Pre-Shababat, Mea Shearim

Privilege. I move across walls and worlds; I ask questions that many wouldn’t dare ask; I’m learning how to trust myself. My government and my family do not control what I choose to do or say. I was not born a refugee and I was not born into a climate in which my life was threatened daily. I am allowed and encouraged (!) to think critically. Feeling safe and free are the keys with which I access this world of too-muchness. I am grateful for these privileges. I try not to take them lightly and wow, the heaviness gets to me.

Laylat Al Qadr, Damascus Gate

I went to Gaza last week for interviews and came away with a positive impression of the people I spoke with. Afterwards, I spent the weekend with cousins in Israel. One of them, my age, said that she will always love me, but that she does not appreciate the way I see the circumstances. I told her that my empathy for people on the “other side” does not mean that I am critical of her or anything that she has done in the past. Still to her, my actions are a slap to her face. We talked it out and our relationship is closer than ever, but I still feel sad that despite my intentions, my actions can hurt the people I love.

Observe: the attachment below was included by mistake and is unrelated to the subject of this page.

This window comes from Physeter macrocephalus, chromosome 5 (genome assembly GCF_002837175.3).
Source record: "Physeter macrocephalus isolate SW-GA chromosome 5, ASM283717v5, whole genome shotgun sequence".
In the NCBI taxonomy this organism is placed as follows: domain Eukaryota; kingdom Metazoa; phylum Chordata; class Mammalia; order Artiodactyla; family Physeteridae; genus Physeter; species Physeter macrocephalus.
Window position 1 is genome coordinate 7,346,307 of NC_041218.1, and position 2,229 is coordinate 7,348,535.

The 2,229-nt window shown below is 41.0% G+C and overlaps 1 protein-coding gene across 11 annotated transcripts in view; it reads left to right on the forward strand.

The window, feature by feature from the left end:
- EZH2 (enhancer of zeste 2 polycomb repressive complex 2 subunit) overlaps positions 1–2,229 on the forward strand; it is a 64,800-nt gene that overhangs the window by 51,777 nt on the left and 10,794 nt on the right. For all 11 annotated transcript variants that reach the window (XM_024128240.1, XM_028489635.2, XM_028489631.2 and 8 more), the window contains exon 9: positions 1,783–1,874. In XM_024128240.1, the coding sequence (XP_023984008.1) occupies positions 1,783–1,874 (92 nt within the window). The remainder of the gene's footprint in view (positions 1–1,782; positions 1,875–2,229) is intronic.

Near the Erez border crossing, Gaza Strip

In Gaza City, graffiti messages cover almost every public surface. The graffitis include love notes, taxi numbers, reminders of 27 (years of Hamas), wedding announcements, religious verses, memories of catastrophe and war.

My privileges allow me to believe that basic human understanding can make the world a safer place. I think I can empathize with the reasons that people are critical of this, with how people can label it as childish, with attitudes of defense and anger towards it. For many, an attempt to understand “the other” can be scary and even life-threatening. My world is cushioned with clouds of security and safety… I know I am naive. But, in this climate of meaningless bloodshed and loss, I do not see a better option than to try to promote understanding.

My goal is definitely too much. So it’s only natural that I’m going for it.

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xo,

Shaina